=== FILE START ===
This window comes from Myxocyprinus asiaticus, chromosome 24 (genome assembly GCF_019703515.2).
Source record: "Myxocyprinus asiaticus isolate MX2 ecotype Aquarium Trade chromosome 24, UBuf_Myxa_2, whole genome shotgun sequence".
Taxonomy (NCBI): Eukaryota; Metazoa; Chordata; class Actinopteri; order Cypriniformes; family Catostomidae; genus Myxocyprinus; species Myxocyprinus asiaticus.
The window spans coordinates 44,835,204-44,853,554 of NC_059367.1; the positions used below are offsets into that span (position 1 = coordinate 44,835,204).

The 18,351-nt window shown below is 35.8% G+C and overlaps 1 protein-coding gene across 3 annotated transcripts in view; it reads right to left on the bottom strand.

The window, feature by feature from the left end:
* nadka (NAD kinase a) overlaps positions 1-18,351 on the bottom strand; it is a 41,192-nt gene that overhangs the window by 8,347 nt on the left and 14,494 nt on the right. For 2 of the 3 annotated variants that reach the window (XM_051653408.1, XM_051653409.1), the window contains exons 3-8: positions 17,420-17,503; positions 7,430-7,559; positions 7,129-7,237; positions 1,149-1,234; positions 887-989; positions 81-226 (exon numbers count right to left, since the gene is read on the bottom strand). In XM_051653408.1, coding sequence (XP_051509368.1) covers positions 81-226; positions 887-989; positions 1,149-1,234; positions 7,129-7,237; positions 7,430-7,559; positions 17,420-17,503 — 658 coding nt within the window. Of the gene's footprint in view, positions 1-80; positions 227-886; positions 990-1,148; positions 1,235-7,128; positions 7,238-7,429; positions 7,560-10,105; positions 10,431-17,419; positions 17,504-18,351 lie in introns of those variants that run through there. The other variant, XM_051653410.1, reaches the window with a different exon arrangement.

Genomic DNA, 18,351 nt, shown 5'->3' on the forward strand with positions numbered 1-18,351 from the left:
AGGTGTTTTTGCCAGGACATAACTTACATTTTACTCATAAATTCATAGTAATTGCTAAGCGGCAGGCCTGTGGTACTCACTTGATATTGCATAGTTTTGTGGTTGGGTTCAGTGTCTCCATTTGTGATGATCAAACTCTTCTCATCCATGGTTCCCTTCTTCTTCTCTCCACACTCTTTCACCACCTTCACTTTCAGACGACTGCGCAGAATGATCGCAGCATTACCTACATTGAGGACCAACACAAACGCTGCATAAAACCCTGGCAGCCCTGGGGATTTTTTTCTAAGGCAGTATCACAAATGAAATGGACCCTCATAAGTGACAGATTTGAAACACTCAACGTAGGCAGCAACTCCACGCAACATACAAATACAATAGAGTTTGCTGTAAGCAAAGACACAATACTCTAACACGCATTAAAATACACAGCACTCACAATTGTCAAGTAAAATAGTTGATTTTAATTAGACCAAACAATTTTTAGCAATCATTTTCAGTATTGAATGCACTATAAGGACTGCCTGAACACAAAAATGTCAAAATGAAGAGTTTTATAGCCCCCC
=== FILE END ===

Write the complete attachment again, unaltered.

This window comes from Myxocyprinus asiaticus, chromosome 24 (genome assembly GCF_019703515.2).
Source record: "Myxocyprinus asiaticus isolate MX2 ecotype Aquarium Trade chromosome 24, UBuf_Myxa_2, whole genome shotgun sequence".
Taxonomy (NCBI): Eukaryota; Metazoa; Chordata; class Actinopteri; order Cypriniformes; family Catostomidae; genus Myxocyprinus; species Myxocyprinus asiaticus.
The window spans coordinates 44,835,204-44,853,554 of NC_059367.1; the positions used below are offsets into that span (position 1 = coordinate 44,835,204).

The 18,351-nt window shown below is 35.8% G+C and overlaps 1 protein-coding gene across 3 annotated transcripts in view; it reads right to left on the bottom strand.

The window, feature by feature from the left end:
* nadka (NAD kinase a) overlaps positions 1-18,351 on the bottom strand; it is a 41,192-nt gene that overhangs the window by 8,347 nt on the left and 14,494 nt on the right. For 2 of the 3 annotated variants that reach the window (XM_051653408.1, XM_051653409.1), the window contains exons 3-8: positions 17,420-17,503; positions 7,430-7,559; positions 7,129-7,237; positions 1,149-1,234; positions 887-989; positions 81-226 (exon numbers count right to left, since the gene is read on the bottom strand). In XM_051653408.1, coding sequence (XP_051509368.1) covers positions 81-226; positions 887-989; positions 1,149-1,234; positions 7,129-7,237; positions 7,430-7,559; positions 17,420-17,503 — 658 coding nt within the window. Of the gene's footprint in view, positions 1-80; positions 227-886; positions 990-1,148; positions 1,235-7,128; positions 7,238-7,429; positions 7,560-10,105; positions 10,431-17,419; positions 17,504-18,351 lie in introns of those variants that run through there. The other variant, XM_051653410.1, reaches the window with a different exon arrangement.

Genomic DNA, 18,351 nt, shown 5'->3' on the forward strand with positions numbered 1-18,351 from the left:
AGGTGTTTTTGCCAGGACATAACTTACATTTTACTCATAAATTCATAGTAATTGCTAAGCGGCAGGCCTGTGGTACTCACTTGATATTGCATAGTTTTGTGGTTGGGTTCAGTGTCTCCATTTGTGATGATCAAACTCTTCTCATCCATGGTTCCCTTCTTCTTCTCTCCACACTCTTTCACCACCTTCACTTTCAGACGACTGCGCAGAATGATCGCAGCATTACCTACATTGAGGACCAACACAAACGCTGCATAAAACCCTGGCAGCCCTGGGGATTTTTTTCTAAGGCAGTATCACAAATGAAATGGACCCTCATAAGTGACAGATTTGAAACACTCAACGTAGGCAGCAACTCCACGCAACATACAAATACAATAGAGTTTGCTGTAAGCAAAGACACAATACTCTAACACGCATTAAAATACACAGCACTCACAATTGTCAAGTAAAATAGTTGATTTTAATTAGACCAAACAATTTTTAGCAATCATTTTCAGTATTGAATGCACTATAAGGACTGCCTGAACACAAAAATGTCAAAATGAAGAGTTTTATAGCCCCCC